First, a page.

Primal is so against CW that it takes weeks or even months to convert someone. Do you really want this doctor to get into a semantic argument about why whole wheat isn't really whole, or why bacon "isn't" processed, why coconut oil is good but corn oil is not, despite 40 years of teaching, or who the hell Grok is and why is Raw Meat Paleo Grok is OK but Ancient Roman Wheaties Grok isn't good enough?
How is anyone going to have this conversation IN THE FREKIN' ER.
I think the Doc needs to skip the science and go straight to results.
"I hear that GERD is a sign of gluten intolerance. No, not celiac, just an intolerance. Like lactose intolerance. It doesn't kill you it just gives you gerd. If you stop eating wheat you may not need Prilosec. Sometimes you can have a little, but we need to eliminate entirely first, to make sure that is what is giving you GERD." [also works for arthritis, skin rashes, high BP, and other signs of inflammation.]
"We've all heard the sugar is bad. Well, pretty much any bread that you eat, or cornbread, or rice, or white starchy stuff, turns into sugar in your blood. Your body doesn't know. We're all eating a lot more sugar than we think. You'll have to cut down on bread and potatoes because it's sugar. And YES, whole wheat still have the sugar in it." [can also relate sugar to blood sugar and use the diabetes angle.]
"I found out wheat and corn are what really make you fat. I know this because I stopped eating grains and".... lift up shirt to reveal six-pack. That tends to get a LOT more attention than biochem.
"I heard that Paula Deen lost 32 pounds by cutting out bread and potatoes. Can you try that?"
"you heard about all the low-carb diets? And how hard it is to count carbs? Well if you knock out the high carb starches, it's a LOT easier to stay under that carb limit."
Keep it simple, relate it to something they already know, as a stepping stone.
[QUOTE=RitaRose;984046]I'm really not trying to be whiny, but when you have food intolerances on top of Primal, it can make you a little crazy. Throw in low carb when I'm frustrated and end up binging and gaining weight, and now you have a crazy, bitchy lady that just wants the %$&@ donut, preferrably [I]NOW[/I]![/QUOTE]
Snap, RitaRose - this describes me so well it made me snort :p.
I'm a nurse, and describe my eating plan in general terms as eating what my grandmother ate when she was a kid. That rules out almost all of the nasties and encourages fresh veges, seasonal fruits, meat and dripping.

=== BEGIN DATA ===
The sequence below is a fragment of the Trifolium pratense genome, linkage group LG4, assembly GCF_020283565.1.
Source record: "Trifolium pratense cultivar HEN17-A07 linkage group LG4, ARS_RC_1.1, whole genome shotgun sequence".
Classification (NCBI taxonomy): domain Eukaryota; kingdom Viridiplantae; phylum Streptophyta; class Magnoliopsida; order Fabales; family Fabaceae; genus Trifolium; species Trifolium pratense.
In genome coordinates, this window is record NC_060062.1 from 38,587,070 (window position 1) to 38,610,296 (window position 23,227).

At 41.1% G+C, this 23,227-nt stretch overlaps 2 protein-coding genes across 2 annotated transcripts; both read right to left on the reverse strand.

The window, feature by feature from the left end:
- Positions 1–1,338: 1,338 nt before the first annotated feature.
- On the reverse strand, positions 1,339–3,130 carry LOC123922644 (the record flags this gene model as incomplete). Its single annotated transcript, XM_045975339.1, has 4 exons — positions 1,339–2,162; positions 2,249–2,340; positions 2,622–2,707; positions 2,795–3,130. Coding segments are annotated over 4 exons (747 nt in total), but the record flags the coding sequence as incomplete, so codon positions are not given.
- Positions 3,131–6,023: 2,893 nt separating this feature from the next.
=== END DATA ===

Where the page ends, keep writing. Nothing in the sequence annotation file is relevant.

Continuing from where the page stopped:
Wow, thanks for all the comments! hadn't expected that.
It's good to hear from other health professionals and their problems with patient education. It's hard enough with the bits that aren't controversial (I still find myself trying to convince patients that smoking is not good for asthma), let alone something like a non-conventional lifestyle.
The advice that I have been giving, similar to oxide's suggestion, goes something like this "[I]some[/I] people [I]may[/I] be more sensitive to certain foods, and this sensitivity can manifest as obesity/diabetes/rash/joint pain/depression/anxiety/bloating/gerd etc etc and the best way for you to find out is to do a trial elimination diet, starting with eliminating grains and sugars for 6 weeks and then see how you feel". It can be both satisfying and uncomfortable at the same time. If patients respond positively, it's a much nicer discharge than "all tests are normal, there's nothing wrong with you, go home". At the same time, I find myself choosing my words very very carefully and also not documenting anything about this conversation other than "dietary advice given" for fear of being told that I should stick to the conventional dietary advice, as well as fear of complaints if patients don't like the advice. Also, what used to take me 5 minutes, now takes me 45 and that is not a good thing in a busy emergency department. And since I can't follow up, I don't know if I am just wasting my time.